The hanging wall of the ore horizon is comprised of altered and recrystallized carbonate of the Crystal Spring Formation. Hewett (1948) reported unaltered rock is nearly pure limestone, in contrast to the typical dolomite of the Crystal Spring. The footwall is either heavily altered and silicated carbonate or diabase. Mapping by Wright (1968) suggests the iron horizon may lie within a septa of carbonate enclosed by a thick sill of diabase. Alteration consists of tremolite, wollastonite and serpentine. Siderite (iron-carbonate) is locally a conspicuous alteration product of hanging wall limestone.

Magnetite "black iron" is the dominant iron species, but considerable hematite "red iron" is also present. Pyrite and pyrrhotite (?) occur as disseminated crystals in the altered carbonate and as thin veins cutting the iron oxides and diabase. Limonite is present as supergene coatings and boxworks in near surface mine workings.


Hewett (1948) suggested that the iron deposits of the Kingston Range were of contact metamorphic origin. He felt the mineralizing fluids were derived from the nearby Kingston Range Granite. The fact that some iron deposits were several kilometers from the pluton was not explained. More recent mapping indicates that the Kingston pluton may cut the iron belt and hence be younger than mineralization. McMakin (1988) attributed the iron deposits to contact metamorphism due to intrusion of the footwall diabase sill during late Precambrian. This model effectively draws upon that put forth by Wright (1968) to explain the origin of the talc deposits in the Kingston Range. Unanswered is why the belt of talc deposits is nearly 100 kilometers long while that of iron is only about 12 kilometers. It would be attractive to suggest that the Crystal Spring Formation was locally pyritic in the Kingston Range, the pyrite supplying the iron during contact metamorphism. Unfortunately, Hewett (1948) indicates the pyrite is later than both the iron oxides and diabase. Another possible explanation might be the unusually thick diabase sill in proximity to the iron deposits.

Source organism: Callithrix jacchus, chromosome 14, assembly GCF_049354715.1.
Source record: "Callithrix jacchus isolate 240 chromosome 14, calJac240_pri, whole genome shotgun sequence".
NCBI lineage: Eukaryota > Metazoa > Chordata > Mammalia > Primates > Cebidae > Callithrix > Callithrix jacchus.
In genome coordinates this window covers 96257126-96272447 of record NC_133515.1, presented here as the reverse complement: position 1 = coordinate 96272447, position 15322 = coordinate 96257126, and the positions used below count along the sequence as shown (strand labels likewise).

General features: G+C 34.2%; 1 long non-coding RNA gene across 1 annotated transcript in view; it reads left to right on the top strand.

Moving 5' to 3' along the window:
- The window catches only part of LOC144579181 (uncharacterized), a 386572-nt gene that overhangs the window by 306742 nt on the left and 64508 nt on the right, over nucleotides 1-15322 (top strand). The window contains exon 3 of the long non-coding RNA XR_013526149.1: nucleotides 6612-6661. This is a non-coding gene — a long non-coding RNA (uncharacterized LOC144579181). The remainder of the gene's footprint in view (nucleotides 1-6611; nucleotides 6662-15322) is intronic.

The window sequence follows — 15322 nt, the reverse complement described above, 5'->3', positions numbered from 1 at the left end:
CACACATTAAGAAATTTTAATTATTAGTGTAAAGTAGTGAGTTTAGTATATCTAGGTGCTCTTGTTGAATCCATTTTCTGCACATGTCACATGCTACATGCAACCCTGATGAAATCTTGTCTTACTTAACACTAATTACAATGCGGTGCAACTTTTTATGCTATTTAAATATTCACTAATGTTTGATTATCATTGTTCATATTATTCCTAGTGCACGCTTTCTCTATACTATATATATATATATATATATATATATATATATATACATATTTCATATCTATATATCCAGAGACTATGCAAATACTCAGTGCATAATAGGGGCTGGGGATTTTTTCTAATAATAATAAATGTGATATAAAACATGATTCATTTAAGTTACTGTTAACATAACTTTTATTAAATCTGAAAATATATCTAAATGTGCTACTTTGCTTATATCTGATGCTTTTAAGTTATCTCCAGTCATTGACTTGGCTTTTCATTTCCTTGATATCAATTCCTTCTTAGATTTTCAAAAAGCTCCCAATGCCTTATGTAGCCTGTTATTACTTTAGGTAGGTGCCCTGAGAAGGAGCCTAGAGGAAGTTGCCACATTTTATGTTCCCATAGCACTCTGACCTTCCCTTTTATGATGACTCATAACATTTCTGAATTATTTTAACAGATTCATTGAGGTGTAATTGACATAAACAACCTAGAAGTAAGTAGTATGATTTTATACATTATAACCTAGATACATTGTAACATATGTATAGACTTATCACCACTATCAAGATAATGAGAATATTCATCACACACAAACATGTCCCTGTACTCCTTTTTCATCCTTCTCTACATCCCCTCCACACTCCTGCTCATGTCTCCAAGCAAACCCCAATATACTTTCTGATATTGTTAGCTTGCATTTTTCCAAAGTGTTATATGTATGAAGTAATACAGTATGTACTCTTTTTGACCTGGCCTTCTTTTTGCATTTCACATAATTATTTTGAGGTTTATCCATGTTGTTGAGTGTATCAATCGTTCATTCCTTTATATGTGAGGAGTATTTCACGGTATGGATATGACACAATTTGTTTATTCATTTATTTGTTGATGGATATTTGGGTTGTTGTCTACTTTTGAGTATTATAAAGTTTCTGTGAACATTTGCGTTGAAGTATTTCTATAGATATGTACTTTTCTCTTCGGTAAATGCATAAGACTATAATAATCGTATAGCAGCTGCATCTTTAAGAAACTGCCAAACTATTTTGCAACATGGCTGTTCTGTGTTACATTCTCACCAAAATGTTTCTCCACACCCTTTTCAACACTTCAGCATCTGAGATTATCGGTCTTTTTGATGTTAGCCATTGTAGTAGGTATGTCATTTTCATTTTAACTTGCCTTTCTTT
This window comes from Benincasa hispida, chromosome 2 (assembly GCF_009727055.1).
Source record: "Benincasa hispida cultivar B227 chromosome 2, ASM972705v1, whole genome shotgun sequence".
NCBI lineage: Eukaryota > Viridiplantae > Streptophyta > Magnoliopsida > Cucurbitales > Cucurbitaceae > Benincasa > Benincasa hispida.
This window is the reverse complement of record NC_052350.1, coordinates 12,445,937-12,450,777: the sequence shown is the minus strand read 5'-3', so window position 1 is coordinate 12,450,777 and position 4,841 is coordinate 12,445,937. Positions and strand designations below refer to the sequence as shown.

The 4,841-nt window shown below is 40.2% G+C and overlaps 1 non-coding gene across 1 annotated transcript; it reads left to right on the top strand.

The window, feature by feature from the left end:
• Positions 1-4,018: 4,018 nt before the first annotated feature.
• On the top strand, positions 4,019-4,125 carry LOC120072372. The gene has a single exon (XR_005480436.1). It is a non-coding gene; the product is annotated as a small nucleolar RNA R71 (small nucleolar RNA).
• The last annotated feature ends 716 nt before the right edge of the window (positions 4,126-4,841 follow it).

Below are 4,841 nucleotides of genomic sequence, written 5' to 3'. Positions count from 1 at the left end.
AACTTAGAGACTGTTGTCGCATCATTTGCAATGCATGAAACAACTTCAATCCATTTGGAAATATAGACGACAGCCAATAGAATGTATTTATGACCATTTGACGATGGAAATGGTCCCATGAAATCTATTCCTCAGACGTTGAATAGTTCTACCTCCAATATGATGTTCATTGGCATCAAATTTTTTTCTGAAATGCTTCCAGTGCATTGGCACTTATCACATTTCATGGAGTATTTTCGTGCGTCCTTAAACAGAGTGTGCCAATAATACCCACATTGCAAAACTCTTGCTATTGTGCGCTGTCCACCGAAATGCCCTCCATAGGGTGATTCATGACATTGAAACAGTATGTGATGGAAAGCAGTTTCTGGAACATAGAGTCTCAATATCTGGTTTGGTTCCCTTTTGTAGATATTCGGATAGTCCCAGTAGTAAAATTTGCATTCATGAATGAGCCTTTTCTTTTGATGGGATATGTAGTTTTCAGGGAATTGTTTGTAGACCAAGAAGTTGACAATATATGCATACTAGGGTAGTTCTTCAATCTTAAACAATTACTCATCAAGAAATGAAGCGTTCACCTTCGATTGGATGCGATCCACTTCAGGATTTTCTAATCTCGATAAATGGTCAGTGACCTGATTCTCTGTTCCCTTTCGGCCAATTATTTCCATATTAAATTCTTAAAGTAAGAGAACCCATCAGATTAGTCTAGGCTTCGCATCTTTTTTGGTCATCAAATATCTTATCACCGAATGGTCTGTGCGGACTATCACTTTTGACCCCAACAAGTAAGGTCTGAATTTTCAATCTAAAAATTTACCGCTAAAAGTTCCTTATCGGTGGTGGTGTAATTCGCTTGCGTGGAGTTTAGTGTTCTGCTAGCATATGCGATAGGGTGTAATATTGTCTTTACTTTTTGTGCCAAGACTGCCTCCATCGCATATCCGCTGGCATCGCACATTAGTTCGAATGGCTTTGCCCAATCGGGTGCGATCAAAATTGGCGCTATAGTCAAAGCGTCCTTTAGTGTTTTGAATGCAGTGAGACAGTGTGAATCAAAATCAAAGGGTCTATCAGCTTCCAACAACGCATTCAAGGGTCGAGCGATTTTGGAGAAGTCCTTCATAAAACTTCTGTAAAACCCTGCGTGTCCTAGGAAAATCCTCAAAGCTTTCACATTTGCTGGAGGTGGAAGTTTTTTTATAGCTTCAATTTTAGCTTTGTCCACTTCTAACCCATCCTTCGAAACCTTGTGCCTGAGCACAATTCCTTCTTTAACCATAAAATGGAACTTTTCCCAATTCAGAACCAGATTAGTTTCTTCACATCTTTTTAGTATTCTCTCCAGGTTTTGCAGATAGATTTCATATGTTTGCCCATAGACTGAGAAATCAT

Burchfiel, B.C., and Davis, G.A., 1988, Mesozoic thrust faults and Cenozoic low­angle normal faults, eastern Spring Mountains Nevada, and Clark Mountains thrust complex, California in This Extended Land: Geological journeys in the southern Basin and Range, Field Trip Guidebook, Geological Society of America, Western Cordilleran Section, Las Vegas, Nevada, p. 87­10.

Calzia, J.,, 1988, Mineral resources of the Kingston Range Wilderness Study Area, San Bernardino County California: U.S. Geological Survey Bulletin 1709-C, 21 p.

Hewett, D.F., 1948, Iron deposits of the Kingston Range, San Bernardino County, California; in The Iron Resources of California: Calif. Division of Mines and Geology Bulletin 129, p. 193-206.

McMakin, Mathew R., 1988, Cenozoic sedimentation and tectonics of the Kingston Range in This Extended Land: Geological journeys in the southern Basin and Range, Field Trip Guidebook, Geological Society of America, Western Cordilleran Section, Las Vegas, Nevada, p. 221­223.

Wright, Lauren A., 1968, Talc deposits of the south Death Valley - Kingston Range region, California: Calif. Division of Mines and Geology Special Report 95, 79 p.